“To some generations much is given. Of other generations much is expected”, Franklin D. Roosevelt stated in his 1936 presidential renomination speech. Several generations have passed since then, and the present-day ones seem to have a much less clear vision of what they are “given” or what is “expected” of them. This also applies to the complex field of gender relations, perhaps even more so because the modern, social science concept of “generation” was derived from the preceding notion of “familial generation”.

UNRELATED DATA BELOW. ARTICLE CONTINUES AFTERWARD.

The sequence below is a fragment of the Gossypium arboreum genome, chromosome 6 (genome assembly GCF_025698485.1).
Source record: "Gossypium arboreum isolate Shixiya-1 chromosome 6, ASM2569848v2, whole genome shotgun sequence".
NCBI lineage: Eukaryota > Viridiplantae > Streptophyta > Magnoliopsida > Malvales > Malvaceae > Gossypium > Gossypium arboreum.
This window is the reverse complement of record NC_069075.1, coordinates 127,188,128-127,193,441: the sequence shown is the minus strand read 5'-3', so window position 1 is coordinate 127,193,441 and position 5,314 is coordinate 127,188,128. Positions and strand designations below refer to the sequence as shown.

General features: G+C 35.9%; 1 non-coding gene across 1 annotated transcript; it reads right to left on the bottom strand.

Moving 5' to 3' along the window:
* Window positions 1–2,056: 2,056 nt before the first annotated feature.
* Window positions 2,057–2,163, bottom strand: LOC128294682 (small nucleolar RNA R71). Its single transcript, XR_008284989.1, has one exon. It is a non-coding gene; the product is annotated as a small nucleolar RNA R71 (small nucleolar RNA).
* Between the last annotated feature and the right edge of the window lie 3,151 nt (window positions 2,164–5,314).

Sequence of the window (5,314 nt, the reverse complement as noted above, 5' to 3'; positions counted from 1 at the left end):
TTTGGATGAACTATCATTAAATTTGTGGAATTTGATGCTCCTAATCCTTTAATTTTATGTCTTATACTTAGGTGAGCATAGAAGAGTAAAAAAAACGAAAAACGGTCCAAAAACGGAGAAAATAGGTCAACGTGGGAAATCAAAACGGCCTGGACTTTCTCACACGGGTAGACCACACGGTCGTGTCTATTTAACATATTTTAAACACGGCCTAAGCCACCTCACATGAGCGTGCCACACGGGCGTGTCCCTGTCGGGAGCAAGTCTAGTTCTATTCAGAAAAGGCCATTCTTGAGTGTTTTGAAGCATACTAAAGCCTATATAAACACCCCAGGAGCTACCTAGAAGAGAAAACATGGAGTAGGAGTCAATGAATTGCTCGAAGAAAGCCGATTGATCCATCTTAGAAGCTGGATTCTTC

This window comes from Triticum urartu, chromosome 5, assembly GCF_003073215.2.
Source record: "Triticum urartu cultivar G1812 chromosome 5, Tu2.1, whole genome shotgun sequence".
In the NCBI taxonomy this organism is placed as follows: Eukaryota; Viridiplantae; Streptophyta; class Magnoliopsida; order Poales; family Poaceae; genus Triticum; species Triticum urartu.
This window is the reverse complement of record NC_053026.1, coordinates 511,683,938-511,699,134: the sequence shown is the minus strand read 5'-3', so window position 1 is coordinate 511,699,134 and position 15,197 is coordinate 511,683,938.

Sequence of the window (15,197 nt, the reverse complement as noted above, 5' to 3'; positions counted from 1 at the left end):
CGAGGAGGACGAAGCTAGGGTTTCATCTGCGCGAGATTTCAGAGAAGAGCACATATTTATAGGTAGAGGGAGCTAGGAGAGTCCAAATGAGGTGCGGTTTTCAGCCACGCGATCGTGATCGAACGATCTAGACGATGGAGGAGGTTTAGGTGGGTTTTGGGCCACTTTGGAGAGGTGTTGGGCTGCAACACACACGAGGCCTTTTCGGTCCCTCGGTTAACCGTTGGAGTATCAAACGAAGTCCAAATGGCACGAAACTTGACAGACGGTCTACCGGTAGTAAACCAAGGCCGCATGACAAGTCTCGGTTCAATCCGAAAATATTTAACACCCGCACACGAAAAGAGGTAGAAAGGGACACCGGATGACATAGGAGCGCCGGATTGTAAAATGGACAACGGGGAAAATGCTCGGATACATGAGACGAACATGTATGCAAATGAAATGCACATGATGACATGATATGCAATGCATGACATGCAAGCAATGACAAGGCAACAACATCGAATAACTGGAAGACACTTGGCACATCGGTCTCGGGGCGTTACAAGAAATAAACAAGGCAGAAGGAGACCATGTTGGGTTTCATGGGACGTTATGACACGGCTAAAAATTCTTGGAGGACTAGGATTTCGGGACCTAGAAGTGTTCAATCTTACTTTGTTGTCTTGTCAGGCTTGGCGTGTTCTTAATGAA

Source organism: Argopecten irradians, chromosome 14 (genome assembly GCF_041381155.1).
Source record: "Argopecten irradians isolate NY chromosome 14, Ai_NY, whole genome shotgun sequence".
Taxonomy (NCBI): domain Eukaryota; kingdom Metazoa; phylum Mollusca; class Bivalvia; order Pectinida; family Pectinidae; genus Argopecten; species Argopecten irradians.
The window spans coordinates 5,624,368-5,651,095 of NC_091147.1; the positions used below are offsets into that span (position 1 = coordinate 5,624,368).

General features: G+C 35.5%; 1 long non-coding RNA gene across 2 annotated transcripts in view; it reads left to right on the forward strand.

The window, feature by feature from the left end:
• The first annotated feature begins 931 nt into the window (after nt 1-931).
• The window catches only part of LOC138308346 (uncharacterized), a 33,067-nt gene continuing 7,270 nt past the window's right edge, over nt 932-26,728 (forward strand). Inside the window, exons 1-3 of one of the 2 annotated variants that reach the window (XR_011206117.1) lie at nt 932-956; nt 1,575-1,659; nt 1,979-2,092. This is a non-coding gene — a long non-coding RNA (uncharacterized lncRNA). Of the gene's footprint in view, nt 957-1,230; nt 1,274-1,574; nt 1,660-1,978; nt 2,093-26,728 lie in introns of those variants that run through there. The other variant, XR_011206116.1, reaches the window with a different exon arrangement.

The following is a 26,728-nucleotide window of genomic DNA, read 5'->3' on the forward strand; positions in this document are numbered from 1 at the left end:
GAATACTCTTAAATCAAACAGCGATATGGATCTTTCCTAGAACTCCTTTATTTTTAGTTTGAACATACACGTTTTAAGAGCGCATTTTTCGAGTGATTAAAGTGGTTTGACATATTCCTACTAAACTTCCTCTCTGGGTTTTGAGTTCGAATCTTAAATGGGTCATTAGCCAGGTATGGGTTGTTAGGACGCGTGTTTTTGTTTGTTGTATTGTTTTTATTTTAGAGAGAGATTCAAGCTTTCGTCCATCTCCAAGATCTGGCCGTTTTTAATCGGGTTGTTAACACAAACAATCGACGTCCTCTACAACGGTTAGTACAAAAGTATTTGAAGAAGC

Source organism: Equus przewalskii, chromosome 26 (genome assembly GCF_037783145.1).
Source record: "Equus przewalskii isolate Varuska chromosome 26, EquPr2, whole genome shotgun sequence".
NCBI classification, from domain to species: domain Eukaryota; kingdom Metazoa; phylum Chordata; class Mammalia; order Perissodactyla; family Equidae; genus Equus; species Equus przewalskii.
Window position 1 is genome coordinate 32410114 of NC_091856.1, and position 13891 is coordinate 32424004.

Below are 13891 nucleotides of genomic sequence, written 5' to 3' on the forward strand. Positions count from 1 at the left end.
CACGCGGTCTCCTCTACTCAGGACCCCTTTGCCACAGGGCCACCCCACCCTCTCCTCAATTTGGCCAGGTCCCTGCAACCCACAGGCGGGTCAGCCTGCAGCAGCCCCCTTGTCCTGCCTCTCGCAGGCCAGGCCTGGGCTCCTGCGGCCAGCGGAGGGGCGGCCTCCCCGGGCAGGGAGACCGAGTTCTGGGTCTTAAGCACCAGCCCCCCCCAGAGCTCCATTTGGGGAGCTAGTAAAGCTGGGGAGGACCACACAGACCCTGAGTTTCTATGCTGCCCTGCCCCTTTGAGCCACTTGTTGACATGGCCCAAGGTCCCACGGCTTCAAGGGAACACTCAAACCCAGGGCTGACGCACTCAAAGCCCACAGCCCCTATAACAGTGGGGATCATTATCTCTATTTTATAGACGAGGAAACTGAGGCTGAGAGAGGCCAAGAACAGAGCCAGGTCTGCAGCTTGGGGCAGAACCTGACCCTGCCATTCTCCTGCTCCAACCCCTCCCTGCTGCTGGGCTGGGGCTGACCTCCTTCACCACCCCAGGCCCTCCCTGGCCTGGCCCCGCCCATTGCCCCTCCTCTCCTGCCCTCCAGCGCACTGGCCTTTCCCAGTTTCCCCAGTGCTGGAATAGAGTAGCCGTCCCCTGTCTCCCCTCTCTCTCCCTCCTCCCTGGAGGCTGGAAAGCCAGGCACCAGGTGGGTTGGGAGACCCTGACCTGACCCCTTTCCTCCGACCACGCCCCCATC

This lecture addresses two key questions: (1) How have modernization processes in the 20th and 21st centuries changed our understanding of the notion of “generations”? (2) How does generational membership influence gender-related attitudes, values, and practices? After presenting sociological snapshots of answers to these questions in the past, the lecture continues with a more detailed discussion of how generational gender attitudes, values and practices change over time. The examples are from two regionally comparable countries with different political trajectories in the recent past (Austria and Croatia). The emphasis is on the long-term duration and non-linear character of modernization changes.
Tuesday, July 6, 19:30-21:00 (CEST)
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